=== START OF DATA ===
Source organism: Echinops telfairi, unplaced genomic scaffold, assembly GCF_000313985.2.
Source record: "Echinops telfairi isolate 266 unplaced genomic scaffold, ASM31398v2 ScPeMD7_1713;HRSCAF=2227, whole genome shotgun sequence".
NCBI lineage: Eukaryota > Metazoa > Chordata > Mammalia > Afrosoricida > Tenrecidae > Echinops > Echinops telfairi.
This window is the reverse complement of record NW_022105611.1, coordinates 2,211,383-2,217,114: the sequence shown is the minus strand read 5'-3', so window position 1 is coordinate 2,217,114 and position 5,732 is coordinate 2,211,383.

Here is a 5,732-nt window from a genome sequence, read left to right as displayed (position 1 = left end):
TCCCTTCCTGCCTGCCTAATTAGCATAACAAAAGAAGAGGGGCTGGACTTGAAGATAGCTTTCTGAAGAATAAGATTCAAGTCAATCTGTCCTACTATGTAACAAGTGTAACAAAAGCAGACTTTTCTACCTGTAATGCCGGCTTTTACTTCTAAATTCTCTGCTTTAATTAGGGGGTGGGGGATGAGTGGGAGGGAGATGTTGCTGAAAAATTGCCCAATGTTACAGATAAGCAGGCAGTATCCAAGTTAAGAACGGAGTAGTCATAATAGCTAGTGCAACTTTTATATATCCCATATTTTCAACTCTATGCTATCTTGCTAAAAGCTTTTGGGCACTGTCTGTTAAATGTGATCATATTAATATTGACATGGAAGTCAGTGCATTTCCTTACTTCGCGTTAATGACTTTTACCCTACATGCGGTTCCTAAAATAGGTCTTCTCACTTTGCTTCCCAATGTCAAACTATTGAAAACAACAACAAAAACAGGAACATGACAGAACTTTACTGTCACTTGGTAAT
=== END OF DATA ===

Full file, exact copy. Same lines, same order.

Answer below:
Source organism: Echinops telfairi, unplaced genomic scaffold, assembly GCF_000313985.2.
Source record: "Echinops telfairi isolate 266 unplaced genomic scaffold, ASM31398v2 ScPeMD7_1713;HRSCAF=2227, whole genome shotgun sequence".
NCBI lineage: Eukaryota > Metazoa > Chordata > Mammalia > Afrosoricida > Tenrecidae > Echinops > Echinops telfairi.
This window is the reverse complement of record NW_022105611.1, coordinates 2,211,383-2,217,114: the sequence shown is the minus strand read 5'-3', so window position 1 is coordinate 2,217,114 and position 5,732 is coordinate 2,211,383.

Here is a 5,732-nt window from a genome sequence, read left to right as displayed (position 1 = left end):
TCCCTTCCTGCCTGCCTAATTAGCATAACAAAAGAAGAGGGGCTGGACTTGAAGATAGCTTTCTGAAGAATAAGATTCAAGTCAATCTGTCCTACTATGTAACAAGTGTAACAAAAGCAGACTTTTCTACCTGTAATGCCGGCTTTTACTTCTAAATTCTCTGCTTTAATTAGGGGGTGGGGGATGAGTGGGAGGGAGATGTTGCTGAAAAATTGCCCAATGTTACAGATAAGCAGGCAGTATCCAAGTTAAGAACGGAGTAGTCATAATAGCTAGTGCAACTTTTATATATCCCATATTTTCAACTCTATGCTATCTTGCTAAAAGCTTTTGGGCACTGTCTGTTAAATGTGATCATATTAATATTGACATGGAAGTCAGTGCATTTCCTTACTTCGCGTTAATGACTTTTACCCTACATGCGGTTCCTAAAATAGGTCTTCTCACTTTGCTTCCCAATGTCAAACTATTGAAAACAACAACAAAAACAGGAACATGACAGAACTTTACTGTCACTTGGTAAT